use the personal information of Canadians,
it must do so in a way that does not unduly
interfere with people’s privacy.
thus sets out the privacy
rights of Canadians in their interactions with
the federal government.
It obliges government institutions to respect
the privacy of individuals by controlling the
collection, use, disclosure, retention and
disposal of recorded personal information.
Yo u r R i g h t t o P r i va c y
Canadian Charter of Rights and Freedoms
does not specifically mention privacy or
the protection of personal information.
However, it does afford protection under
Section 7 (the right to life, liberty and the
security of the person), and Section 8 (the
right to be secure against unreasonable
search or seizure).
The Supreme Court of Canada has stated
status”, and that the values and rights set out
in the Act are closely linked to those set out
in the Constitution as being necessary to a
free and democratic society.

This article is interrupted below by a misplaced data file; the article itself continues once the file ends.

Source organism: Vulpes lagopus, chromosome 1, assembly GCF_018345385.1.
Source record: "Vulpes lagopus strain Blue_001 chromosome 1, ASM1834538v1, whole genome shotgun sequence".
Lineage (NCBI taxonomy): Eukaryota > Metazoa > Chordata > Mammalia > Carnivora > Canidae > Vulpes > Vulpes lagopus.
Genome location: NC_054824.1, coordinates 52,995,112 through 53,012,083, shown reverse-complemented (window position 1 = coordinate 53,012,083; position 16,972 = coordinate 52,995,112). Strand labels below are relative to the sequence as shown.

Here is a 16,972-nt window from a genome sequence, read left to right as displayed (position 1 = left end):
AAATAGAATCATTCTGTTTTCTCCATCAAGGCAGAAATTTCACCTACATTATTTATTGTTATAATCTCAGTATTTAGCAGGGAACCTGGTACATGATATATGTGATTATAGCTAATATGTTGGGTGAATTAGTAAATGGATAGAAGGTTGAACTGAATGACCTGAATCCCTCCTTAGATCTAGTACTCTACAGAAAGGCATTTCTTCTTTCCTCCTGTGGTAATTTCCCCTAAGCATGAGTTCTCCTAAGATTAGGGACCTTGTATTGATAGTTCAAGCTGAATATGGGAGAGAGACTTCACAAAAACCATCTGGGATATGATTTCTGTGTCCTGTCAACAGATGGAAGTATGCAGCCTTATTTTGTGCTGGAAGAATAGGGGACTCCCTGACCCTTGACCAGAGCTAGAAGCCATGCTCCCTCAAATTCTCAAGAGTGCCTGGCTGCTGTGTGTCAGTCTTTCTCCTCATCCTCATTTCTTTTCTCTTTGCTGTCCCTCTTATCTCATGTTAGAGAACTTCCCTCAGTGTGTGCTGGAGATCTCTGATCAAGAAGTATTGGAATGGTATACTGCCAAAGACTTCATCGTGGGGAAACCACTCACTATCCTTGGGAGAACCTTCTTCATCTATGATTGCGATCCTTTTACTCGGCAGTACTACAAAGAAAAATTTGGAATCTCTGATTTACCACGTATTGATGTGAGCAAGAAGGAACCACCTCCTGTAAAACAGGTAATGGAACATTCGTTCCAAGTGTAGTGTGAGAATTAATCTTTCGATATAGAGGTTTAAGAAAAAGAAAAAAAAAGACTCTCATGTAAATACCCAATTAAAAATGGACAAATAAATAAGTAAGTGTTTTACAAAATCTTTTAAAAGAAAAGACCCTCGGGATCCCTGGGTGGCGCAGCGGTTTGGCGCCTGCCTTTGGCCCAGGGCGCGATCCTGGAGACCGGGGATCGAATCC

In particular it states that:
The government can only collect
personal information that relates directly
to one of its operating programs or
Wherever possible, the information
should be collected directly from the
person it is about and the individual
should be informed about the purpose
of the collection;
The government should take all
reasonable steps to ensure that the
information it collects is accurate, up-to-
date and complete;
The government may only use the
personal information for the purposes
that it collected it, or for a use consistent
with that purpose (unless the individual
consents to other uses), and
Personal information may be disclosed
by a government institution without an
individual’s consent where permitted
under the Act. For example, it can be
disclosed for the purpose of complying
with warrants or court orders; where
the disclosure is authorized in federal
legislation; where disclosure would
clearly benefit the individual, or
where the public interest in disclosure
outweighs the invasion of privacy.
P e r s o n a l I n f o r m at i o n
offers protections for
personal information, which it defines as any
recorded information “about an identifiable
It can include your race or colour; national
or ethnic origin; religion; age; marital status;
blood type; fingerprints; medical, criminal
or employment history; information on
financial transactions; home address; and
your Social Insurance Number (SIN),
driver’s licence or any other identifying
number assigned to you.